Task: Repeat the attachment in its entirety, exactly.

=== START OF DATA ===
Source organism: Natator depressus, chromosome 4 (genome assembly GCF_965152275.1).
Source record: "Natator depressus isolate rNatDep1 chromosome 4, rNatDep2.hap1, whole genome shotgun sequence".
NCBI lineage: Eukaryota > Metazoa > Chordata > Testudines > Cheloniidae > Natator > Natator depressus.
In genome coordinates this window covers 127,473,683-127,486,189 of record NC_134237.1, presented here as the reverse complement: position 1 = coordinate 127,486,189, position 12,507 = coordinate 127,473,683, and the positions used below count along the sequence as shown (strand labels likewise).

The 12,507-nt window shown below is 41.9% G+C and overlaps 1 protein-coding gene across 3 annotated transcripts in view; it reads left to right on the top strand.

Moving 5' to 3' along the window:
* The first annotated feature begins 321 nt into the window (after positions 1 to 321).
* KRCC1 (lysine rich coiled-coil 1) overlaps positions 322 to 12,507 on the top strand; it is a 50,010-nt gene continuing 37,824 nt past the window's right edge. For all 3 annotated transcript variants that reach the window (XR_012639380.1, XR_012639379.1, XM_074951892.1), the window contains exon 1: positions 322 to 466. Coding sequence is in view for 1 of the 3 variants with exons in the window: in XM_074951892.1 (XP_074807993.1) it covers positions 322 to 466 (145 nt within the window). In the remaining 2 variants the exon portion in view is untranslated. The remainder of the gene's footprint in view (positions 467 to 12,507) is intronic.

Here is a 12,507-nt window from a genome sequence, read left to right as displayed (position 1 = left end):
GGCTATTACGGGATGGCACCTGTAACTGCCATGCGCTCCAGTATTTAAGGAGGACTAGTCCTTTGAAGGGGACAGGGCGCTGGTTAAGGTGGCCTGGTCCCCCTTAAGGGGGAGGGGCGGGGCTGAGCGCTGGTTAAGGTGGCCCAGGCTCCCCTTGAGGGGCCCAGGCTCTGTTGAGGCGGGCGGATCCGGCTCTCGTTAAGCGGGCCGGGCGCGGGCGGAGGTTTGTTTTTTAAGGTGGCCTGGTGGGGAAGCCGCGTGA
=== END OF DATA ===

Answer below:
Source organism: Natator depressus, chromosome 4 (genome assembly GCF_965152275.1).
Source record: "Natator depressus isolate rNatDep1 chromosome 4, rNatDep2.hap1, whole genome shotgun sequence".
NCBI lineage: Eukaryota > Metazoa > Chordata > Testudines > Cheloniidae > Natator > Natator depressus.
In genome coordinates this window covers 127,473,683-127,486,189 of record NC_134237.1, presented here as the reverse complement: position 1 = coordinate 127,486,189, position 12,507 = coordinate 127,473,683, and the positions used below count along the sequence as shown (strand labels likewise).

The 12,507-nt window shown below is 41.9% G+C and overlaps 1 protein-coding gene across 3 annotated transcripts in view; it reads left to right on the top strand.

Moving 5' to 3' along the window:
* The first annotated feature begins 321 nt into the window (after positions 1 to 321).
* KRCC1 (lysine rich coiled-coil 1) overlaps positions 322 to 12,507 on the top strand; it is a 50,010-nt gene continuing 37,824 nt past the window's right edge. For all 3 annotated transcript variants that reach the window (XR_012639380.1, XR_012639379.1, XM_074951892.1), the window contains exon 1: positions 322 to 466. Coding sequence is in view for 1 of the 3 variants with exons in the window: in XM_074951892.1 (XP_074807993.1) it covers positions 322 to 466 (145 nt within the window). In the remaining 2 variants the exon portion in view is untranslated. The remainder of the gene's footprint in view (positions 467 to 12,507) is intronic.

Here is a 12,507-nt window from a genome sequence, read left to right as displayed (position 1 = left end):
GGCTATTACGGGATGGCACCTGTAACTGCCATGCGCTCCAGTATTTAAGGAGGACTAGTCCTTTGAAGGGGACAGGGCGCTGGTTAAGGTGGCCTGGTCCCCCTTAAGGGGGAGGGGCGGGGCTGAGCGCTGGTTAAGGTGGCCCAGGCTCCCCTTGAGGGGCCCAGGCTCTGTTGAGGCGGGCGGATCCGGCTCTCGTTAAGCGGGCCGGGCGCGGGCGGAGGTTTGTTTTTTAAGGTGGCCTGGTGGGGAAGCCGCGTGA